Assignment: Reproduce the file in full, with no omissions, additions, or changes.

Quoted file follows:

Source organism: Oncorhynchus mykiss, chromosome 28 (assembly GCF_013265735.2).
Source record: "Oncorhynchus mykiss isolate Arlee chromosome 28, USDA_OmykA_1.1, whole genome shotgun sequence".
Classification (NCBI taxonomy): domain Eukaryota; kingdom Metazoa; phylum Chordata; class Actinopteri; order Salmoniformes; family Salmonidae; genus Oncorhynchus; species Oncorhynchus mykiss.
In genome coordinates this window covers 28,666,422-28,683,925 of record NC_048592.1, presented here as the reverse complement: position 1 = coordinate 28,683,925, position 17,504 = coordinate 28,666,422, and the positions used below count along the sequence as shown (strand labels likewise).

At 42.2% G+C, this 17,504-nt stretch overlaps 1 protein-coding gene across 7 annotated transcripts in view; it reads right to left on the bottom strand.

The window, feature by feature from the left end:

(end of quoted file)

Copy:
Source organism: Oncorhynchus mykiss, chromosome 28 (assembly GCF_013265735.2).
Source record: "Oncorhynchus mykiss isolate Arlee chromosome 28, USDA_OmykA_1.1, whole genome shotgun sequence".
Classification (NCBI taxonomy): domain Eukaryota; kingdom Metazoa; phylum Chordata; class Actinopteri; order Salmoniformes; family Salmonidae; genus Oncorhynchus; species Oncorhynchus mykiss.
In genome coordinates this window covers 28,666,422-28,683,925 of record NC_048592.1, presented here as the reverse complement: position 1 = coordinate 28,683,925, position 17,504 = coordinate 28,666,422, and the positions used below count along the sequence as shown (strand labels likewise).

At 42.2% G+C, this 17,504-nt stretch overlaps 1 protein-coding gene across 7 annotated transcripts in view; it reads right to left on the bottom strand.

The window, feature by feature from the left end: